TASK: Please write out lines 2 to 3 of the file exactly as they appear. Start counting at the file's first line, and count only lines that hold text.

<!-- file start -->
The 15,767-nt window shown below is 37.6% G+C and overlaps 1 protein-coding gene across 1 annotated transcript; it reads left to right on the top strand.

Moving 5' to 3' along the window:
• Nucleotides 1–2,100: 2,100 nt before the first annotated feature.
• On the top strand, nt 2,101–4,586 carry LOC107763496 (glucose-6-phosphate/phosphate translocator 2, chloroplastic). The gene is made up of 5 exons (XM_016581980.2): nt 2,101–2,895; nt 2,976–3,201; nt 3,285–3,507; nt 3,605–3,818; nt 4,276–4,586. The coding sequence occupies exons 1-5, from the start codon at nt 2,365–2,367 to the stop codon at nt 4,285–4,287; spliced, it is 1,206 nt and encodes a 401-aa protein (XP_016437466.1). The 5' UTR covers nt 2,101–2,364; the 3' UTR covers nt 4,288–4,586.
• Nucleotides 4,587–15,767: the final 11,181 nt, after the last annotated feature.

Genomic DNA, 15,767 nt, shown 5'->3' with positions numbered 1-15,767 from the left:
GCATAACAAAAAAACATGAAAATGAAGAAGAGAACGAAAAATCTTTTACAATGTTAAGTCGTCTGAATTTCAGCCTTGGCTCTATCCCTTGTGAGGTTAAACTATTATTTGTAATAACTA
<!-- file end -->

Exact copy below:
Moving 5' to 3' along the window:
• Nucleotides 1–2,100: 2,100 nt before the first annotated feature.